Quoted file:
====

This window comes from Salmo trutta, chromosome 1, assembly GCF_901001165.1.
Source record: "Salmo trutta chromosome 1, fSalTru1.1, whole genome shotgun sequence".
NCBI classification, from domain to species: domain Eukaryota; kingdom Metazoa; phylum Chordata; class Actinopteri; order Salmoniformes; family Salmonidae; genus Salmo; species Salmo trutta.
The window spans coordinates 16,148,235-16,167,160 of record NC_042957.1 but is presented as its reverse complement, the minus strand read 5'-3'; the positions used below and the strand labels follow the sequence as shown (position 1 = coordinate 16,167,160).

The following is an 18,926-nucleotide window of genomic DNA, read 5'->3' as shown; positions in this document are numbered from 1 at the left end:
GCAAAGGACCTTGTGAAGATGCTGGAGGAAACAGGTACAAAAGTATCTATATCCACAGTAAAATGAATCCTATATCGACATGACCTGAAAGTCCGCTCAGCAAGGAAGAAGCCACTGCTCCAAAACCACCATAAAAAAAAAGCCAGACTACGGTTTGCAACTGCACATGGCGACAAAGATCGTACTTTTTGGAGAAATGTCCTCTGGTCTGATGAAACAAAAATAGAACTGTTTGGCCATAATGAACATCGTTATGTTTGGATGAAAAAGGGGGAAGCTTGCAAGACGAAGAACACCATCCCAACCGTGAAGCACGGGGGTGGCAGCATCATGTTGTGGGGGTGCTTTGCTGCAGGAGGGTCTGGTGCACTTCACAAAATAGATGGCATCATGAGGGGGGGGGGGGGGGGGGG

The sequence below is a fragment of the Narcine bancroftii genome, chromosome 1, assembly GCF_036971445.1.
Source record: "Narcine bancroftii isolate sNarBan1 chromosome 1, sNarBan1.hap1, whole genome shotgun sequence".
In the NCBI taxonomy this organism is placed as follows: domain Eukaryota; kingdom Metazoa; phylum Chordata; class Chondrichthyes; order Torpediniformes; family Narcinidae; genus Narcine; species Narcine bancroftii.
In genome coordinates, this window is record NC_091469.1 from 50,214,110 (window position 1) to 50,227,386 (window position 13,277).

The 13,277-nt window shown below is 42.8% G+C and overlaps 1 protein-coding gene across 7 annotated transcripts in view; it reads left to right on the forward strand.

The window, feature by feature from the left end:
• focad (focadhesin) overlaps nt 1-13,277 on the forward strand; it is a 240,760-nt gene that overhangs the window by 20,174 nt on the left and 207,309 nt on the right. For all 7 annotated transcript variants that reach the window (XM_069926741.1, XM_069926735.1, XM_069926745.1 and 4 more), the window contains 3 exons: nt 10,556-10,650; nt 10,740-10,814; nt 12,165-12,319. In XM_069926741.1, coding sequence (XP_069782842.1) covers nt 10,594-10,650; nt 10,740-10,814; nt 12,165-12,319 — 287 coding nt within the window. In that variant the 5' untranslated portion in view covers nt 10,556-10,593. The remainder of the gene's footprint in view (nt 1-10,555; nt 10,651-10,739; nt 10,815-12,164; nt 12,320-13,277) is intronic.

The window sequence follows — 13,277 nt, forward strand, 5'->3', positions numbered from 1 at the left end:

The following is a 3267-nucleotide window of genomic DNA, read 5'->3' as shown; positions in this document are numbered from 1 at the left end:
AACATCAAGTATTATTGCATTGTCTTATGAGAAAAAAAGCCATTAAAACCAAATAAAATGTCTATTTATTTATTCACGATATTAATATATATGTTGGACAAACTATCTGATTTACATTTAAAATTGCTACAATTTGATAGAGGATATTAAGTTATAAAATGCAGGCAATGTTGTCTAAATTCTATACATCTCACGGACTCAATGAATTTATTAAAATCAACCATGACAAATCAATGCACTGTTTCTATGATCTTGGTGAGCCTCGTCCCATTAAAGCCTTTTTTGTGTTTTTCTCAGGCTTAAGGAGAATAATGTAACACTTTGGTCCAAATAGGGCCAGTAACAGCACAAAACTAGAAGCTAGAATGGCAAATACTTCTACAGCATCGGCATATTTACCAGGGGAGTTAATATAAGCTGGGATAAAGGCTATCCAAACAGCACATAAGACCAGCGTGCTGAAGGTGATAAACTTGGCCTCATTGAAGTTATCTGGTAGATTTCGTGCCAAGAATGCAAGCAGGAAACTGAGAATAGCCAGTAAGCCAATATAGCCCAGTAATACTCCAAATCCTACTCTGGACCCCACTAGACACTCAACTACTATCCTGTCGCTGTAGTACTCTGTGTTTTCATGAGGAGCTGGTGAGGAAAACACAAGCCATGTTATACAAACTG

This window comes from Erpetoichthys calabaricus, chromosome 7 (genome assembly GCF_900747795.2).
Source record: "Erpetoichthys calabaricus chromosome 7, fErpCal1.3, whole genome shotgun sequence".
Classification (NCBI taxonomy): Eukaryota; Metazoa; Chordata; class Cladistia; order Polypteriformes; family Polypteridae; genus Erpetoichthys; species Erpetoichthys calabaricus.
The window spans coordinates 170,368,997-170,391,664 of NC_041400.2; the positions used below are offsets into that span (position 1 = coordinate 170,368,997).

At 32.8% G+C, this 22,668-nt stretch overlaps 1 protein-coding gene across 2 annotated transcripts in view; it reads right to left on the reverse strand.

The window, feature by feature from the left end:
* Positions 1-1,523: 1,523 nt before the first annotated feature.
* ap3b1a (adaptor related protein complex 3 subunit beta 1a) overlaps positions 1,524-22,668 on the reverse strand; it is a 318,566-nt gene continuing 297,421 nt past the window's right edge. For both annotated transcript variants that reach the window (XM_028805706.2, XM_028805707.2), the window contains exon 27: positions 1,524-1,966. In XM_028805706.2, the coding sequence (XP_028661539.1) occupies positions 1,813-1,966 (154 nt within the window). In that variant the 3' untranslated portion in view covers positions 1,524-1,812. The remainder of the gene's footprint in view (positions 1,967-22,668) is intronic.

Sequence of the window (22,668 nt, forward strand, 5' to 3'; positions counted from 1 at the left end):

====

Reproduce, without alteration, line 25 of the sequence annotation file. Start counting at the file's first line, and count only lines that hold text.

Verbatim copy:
Sequence of the window (22,668 nt, forward strand, 5' to 3'; positions counted from 1 at the left end):